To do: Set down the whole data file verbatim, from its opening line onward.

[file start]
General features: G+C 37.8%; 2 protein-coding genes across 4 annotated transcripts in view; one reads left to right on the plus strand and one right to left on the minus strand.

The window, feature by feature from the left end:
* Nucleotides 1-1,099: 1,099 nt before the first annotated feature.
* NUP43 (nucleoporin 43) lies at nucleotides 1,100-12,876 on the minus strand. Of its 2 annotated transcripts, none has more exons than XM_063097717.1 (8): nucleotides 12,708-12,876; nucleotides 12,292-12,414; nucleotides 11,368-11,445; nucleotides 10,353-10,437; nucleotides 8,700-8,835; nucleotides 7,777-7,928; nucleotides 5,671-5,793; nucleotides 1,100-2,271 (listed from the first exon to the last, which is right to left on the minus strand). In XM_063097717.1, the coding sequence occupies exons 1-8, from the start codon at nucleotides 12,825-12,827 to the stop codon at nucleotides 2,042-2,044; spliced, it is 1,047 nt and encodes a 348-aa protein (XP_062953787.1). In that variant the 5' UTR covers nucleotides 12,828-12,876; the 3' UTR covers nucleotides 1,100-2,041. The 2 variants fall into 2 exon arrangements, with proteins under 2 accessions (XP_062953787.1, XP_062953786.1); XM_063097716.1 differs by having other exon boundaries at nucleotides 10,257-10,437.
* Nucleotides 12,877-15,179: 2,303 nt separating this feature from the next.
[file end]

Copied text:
General features: G+C 37.8%; 2 protein-coding genes across 4 annotated transcripts in view; one reads left to right on the plus strand and one right to left on the minus strand.

The window, feature by feature from the left end:
* Nucleotides 1-1,099: 1,099 nt before the first annotated feature.
* NUP43 (nucleoporin 43) lies at nucleotides 1,100-12,876 on the minus strand. Of its 2 annotated transcripts, none has more exons than XM_063097717.1 (8): nucleotides 12,708-12,876; nucleotides 12,292-12,414; nucleotides 11,368-11,445; nucleotides 10,353-10,437; nucleotides 8,700-8,835; nucleotides 7,777-7,928; nucleotides 5,671-5,793; nucleotides 1,100-2,271 (listed from the first exon to the last, which is right to left on the minus strand). In XM_063097717.1, the coding sequence occupies exons 1-8, from the start codon at nucleotides 12,825-12,827 to the stop codon at nucleotides 2,042-2,044; spliced, it is 1,047 nt and encodes a 348-aa protein (XP_062953787.1). In that variant the 5' UTR covers nucleotides 12,828-12,876; the 3' UTR covers nucleotides 1,100-2,041. The 2 variants fall into 2 exon arrangements, with proteins under 2 accessions (XP_062953787.1, XP_062953786.1); XM_063097716.1 differs by having other exon boundaries at nucleotides 10,257-10,437.
* Nucleotides 12,877-15,179: 2,303 nt separating this feature from the next.